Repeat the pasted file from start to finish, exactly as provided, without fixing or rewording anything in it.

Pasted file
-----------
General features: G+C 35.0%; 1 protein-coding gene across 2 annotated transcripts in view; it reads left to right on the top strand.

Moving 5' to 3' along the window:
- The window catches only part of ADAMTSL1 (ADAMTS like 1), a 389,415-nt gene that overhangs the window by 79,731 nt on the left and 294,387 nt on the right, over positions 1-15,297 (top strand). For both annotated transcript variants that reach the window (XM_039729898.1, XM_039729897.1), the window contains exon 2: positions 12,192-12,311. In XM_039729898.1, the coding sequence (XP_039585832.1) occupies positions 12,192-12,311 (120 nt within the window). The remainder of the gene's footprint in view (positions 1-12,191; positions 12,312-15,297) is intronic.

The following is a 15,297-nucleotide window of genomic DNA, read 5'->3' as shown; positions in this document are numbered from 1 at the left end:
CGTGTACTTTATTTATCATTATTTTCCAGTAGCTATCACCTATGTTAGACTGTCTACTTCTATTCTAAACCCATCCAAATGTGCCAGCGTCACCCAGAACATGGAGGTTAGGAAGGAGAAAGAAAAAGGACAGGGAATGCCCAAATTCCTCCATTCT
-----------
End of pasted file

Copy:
General features: G+C 35.0%; 1 protein-coding gene across 2 annotated transcripts in view; it reads left to right on the top strand.

Moving 5' to 3' along the window:
- The window catches only part of ADAMTSL1 (ADAMTS like 1), a 389,415-nt gene that overhangs the window by 79,731 nt on the left and 294,387 nt on the right, over positions 1-15,297 (top strand). For both annotated transcript variants that reach the window (XM_039729898.1, XM_039729897.1), the window contains exon 2: positions 12,192-12,311. In XM_039729898.1, the coding sequence (XP_039585832.1) occupies positions 12,192-12,311 (120 nt within the window). The remainder of the gene's footprint in view (positions 1-12,191; positions 12,312-15,297) is intronic.

The following is a 15,297-nucleotide window of genomic DNA, read 5'->3' as shown; positions in this document are numbered from 1 at the left end:
CGTGTACTTTATTTATCATTATTTTCCAGTAGCTATCACCTATGTTAGACTGTCTACTTCTATTCTAAACCCATCCAAATGTGCCAGCGTCACCCAGAACATGGAGGTTAGGAAGGAGAAAGAAAAAGGACAGGGAATGCCCAAATTCCTCCATTCT